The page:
(from The Complete and Unabridged History of North American Aviation)
Fiction by Ravi Mangla
I will ascend above the heights of the
clouds; I will be like the most High.
— Isaiah 14:14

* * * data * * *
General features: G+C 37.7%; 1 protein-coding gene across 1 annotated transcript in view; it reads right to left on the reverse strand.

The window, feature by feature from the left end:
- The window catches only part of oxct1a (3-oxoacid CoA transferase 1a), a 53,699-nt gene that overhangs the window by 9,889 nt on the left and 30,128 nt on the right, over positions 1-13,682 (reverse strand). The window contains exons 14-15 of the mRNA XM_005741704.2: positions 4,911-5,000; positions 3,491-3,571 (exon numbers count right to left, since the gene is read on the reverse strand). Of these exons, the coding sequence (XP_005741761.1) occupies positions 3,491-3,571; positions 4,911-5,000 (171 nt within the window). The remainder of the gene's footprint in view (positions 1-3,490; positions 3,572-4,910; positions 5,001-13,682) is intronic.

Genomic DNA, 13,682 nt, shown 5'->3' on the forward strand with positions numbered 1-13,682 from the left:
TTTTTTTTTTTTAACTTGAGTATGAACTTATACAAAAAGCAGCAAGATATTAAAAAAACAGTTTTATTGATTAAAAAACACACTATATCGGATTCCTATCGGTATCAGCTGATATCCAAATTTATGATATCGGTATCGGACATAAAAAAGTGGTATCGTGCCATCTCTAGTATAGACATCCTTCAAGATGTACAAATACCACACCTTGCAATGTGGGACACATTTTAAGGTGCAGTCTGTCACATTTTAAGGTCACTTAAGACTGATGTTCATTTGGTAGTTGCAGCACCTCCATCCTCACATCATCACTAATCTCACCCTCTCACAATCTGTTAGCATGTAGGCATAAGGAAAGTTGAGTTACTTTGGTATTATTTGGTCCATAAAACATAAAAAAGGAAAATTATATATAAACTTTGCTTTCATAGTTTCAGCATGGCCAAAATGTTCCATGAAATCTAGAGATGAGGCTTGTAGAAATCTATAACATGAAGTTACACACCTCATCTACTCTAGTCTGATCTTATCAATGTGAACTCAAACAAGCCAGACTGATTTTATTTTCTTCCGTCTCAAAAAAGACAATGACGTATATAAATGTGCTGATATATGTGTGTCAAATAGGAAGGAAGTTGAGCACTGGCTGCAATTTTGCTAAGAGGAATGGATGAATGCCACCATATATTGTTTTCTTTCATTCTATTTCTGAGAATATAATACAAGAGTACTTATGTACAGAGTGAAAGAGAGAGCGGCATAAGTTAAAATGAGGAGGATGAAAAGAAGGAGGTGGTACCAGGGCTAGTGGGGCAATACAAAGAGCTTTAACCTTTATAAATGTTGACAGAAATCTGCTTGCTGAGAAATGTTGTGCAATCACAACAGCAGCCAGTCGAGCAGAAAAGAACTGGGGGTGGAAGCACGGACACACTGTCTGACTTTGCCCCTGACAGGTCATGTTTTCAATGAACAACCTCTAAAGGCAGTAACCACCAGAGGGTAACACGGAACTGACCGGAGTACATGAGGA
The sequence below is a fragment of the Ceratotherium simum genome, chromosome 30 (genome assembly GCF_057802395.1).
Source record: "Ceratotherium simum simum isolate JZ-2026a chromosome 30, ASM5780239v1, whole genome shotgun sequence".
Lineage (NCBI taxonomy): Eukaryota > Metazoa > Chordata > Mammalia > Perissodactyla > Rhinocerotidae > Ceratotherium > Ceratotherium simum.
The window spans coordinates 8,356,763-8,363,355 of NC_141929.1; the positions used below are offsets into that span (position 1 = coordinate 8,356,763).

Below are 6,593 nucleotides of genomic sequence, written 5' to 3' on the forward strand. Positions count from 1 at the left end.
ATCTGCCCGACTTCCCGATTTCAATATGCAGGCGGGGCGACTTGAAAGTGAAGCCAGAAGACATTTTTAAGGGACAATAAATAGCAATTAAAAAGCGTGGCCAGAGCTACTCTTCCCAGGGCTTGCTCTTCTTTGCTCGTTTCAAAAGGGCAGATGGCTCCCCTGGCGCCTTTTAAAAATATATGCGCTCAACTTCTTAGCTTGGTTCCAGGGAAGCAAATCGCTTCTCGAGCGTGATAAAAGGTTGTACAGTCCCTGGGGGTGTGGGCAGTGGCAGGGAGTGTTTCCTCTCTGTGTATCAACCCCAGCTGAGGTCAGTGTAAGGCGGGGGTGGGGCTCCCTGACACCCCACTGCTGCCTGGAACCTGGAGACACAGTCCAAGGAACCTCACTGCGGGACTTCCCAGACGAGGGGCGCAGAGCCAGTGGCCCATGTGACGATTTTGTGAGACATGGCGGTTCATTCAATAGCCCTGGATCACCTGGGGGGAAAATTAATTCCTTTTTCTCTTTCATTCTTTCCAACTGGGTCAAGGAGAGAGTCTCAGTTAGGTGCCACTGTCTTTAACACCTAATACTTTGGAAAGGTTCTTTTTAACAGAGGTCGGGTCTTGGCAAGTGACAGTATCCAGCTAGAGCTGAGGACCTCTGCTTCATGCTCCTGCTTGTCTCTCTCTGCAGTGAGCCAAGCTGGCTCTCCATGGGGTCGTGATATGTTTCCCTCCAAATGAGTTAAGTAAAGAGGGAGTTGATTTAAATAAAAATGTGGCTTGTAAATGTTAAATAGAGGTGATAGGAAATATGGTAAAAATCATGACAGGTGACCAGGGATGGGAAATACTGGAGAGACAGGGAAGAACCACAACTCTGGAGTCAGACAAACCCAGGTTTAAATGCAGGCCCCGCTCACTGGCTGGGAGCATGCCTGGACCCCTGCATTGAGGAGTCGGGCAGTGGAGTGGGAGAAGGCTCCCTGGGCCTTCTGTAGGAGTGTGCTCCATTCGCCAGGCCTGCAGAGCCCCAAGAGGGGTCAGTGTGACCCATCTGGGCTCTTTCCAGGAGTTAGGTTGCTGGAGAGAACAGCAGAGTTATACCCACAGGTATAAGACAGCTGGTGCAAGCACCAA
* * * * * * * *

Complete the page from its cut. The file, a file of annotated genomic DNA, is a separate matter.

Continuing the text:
Born in the loft of a barn, the Greenlys were preternaturally fascinated with matters of elevation. Their mother described them as dreamy boys, slow to respond when summoned, content to pass the hours watching the clouds traipse across the firmament. At seven they each broke a leg leaping from the roof of their farmhouse with sheaves of goose feather pinned to their sleeves. Forays into handmade parachutes yielded similar results. A preacher from the neighboring town ascribed their gravely impaired judgment to a fever in early infancy, for which he was beckoned to deliver the last rites. Their time at school was marred by a series of petty indiscretions, which led ultimately to their expulsion at the age of nine. The brothers procured work at a leather tannery, scraping hair fibers from raw hide and soaking them in brine. At night they took turns reciting entries from Mouillard’s L'Empire de l'Air, incapable of understanding a single word of the French text. When their mother succumbed to consumption in the winter of 1895, the Greenlys, devastated, released a black balloon bearing a lock of her hair, following it until it narrowed to a pinprick. The following year they resigned their posts at the tannery and dedicated themselves wholly to the study of aeronautics. Several professors at the University of Illinois, who the brothers approached with their nascent designs, regarded their notions of sustained flight as “severely misguided” and “demonstrating a fundamental lack of scientific understanding.” An early model of their Greenly Glider was presented at the Clark Country Fair. However, the left wing collapsed when a nanny goat, having ventured off from the ribbon ceremony, clambered onto the wing and chewed through the struts, which prompted the brothers to abandon their glider designs and start from scratch. They sold the bulk of their personal possessions, which included seven cattle, a brood of chicken, and an impeccable collection of ivory mustache combs, in order to purchase scrap wood and a second-hand steam engine. Their plans included a twin blade propeller, hand-carved from spruce, and a cruciform tail for regulating pitch and yaw. The body of the biplane was draped in animal pelts, which the Greenlys believed would help them blend in with the native birds. Despite its considerable size, the plane was named Minnie, after their mother. Under the cover of night they wheeled the plane into a cornfield behind the house and practiced piloting the craft, imaging their scarves swept back in the headwinds. Three weeks before the Wrights’ landmark flight at Kill Devil Hills, the flight that would herald a new age in aviation, Everett Greenly fell asleep with a cigarette between his fingers. The embers ignited his mattress and spread to the house, bringing the entire structure down around them. Their plane and designs were incinerated in the ensuing blaze. The only witness to the fire, a tenant farmer from the bordering property, described a bone-white smoke rising from the house, unfurling outward, so pale it was impossible to know where the smoke ended and clouds began.